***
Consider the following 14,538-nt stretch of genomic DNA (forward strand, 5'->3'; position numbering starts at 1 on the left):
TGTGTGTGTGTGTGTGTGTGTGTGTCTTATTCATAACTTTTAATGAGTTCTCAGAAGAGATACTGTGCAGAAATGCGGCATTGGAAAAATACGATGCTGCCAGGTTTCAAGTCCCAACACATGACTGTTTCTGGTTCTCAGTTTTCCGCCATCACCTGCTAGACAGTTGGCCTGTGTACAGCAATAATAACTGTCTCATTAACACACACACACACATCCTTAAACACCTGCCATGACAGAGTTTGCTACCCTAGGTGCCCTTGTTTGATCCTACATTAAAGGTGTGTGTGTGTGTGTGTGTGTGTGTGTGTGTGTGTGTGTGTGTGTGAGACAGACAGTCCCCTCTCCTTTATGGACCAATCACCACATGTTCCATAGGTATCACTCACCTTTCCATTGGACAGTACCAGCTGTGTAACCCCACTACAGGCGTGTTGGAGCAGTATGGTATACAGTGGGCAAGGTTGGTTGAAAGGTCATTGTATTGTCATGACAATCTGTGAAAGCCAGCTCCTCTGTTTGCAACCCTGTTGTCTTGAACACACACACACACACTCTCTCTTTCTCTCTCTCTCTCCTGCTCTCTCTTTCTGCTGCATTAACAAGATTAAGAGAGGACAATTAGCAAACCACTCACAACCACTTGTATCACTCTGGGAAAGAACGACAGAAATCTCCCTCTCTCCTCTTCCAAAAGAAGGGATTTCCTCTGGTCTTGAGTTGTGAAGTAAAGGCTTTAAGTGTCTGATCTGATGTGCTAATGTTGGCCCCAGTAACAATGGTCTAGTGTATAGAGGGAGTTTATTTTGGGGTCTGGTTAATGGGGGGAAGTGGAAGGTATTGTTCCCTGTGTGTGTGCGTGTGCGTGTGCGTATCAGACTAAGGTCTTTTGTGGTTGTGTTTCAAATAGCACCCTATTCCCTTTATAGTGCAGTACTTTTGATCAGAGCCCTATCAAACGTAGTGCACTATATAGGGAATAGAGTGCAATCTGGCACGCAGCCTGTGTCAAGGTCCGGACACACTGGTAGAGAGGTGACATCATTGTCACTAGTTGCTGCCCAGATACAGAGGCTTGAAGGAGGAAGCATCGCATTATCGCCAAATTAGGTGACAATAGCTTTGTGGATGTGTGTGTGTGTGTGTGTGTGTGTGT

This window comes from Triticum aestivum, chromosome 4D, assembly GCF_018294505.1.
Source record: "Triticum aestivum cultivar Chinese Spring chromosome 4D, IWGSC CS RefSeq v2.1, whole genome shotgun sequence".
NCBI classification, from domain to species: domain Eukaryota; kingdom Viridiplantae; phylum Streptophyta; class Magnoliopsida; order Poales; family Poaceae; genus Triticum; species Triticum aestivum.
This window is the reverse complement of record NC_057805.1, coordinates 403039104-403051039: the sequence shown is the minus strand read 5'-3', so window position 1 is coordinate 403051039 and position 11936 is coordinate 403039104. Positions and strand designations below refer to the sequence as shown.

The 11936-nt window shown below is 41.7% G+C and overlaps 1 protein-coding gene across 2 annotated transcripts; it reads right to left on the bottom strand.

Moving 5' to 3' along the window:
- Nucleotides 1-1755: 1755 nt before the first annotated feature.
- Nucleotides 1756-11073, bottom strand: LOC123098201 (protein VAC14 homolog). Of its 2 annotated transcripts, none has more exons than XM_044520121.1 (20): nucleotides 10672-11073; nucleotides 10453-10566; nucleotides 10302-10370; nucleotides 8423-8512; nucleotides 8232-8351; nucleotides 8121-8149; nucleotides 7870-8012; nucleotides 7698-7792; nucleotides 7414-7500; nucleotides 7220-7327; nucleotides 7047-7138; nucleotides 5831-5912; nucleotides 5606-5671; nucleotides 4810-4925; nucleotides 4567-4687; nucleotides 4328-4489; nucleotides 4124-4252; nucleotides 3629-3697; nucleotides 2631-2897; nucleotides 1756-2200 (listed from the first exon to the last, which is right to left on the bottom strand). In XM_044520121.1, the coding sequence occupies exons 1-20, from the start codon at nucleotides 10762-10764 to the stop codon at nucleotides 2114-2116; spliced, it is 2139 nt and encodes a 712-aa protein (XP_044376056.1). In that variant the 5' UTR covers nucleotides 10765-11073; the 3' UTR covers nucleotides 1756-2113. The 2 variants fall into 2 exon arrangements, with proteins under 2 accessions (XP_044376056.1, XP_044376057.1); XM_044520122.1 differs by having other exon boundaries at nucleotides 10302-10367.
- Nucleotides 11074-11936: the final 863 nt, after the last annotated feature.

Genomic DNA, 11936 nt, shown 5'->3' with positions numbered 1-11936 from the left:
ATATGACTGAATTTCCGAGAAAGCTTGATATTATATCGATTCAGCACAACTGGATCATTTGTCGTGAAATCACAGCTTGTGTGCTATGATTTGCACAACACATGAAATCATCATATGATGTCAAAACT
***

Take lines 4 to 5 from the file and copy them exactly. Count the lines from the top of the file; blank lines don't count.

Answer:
Source record: "Triticum aestivum cultivar Chinese Spring chromosome 4D, IWGSC CS RefSeq v2.1, whole genome shotgun sequence".
NCBI classification, from domain to species: domain Eukaryota; kingdom Viridiplantae; phylum Streptophyta; class Magnoliopsida; order Poales; family Poaceae; genus Triticum; species Triticum aestivum.